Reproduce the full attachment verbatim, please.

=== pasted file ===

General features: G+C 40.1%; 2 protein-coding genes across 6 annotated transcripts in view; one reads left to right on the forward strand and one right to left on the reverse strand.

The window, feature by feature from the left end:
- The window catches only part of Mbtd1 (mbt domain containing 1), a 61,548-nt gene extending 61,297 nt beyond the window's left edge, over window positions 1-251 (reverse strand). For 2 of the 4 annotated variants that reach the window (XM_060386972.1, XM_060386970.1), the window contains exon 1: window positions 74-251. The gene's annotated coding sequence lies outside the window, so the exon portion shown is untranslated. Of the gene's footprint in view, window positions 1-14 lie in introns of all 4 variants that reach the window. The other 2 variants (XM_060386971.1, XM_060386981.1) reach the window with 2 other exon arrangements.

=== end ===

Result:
General features: G+C 40.1%; 2 protein-coding genes across 6 annotated transcripts in view; one reads left to right on the forward strand and one right to left on the reverse strand.

The window, feature by feature from the left end:
- The window catches only part of Mbtd1 (mbt domain containing 1), a 61,548-nt gene extending 61,297 nt beyond the window's left edge, over window positions 1-251 (reverse strand). For 2 of the 4 annotated variants that reach the window (XM_060386972.1, XM_060386970.1), the window contains exon 1: window positions 74-251. The gene's annotated coding sequence lies outside the window, so the exon portion shown is untranslated. Of the gene's footprint in view, window positions 1-14 lie in introns of all 4 variants that reach the window. The other 2 variants (XM_060386971.1, XM_060386981.1) reach the window with 2 other exon arrangements.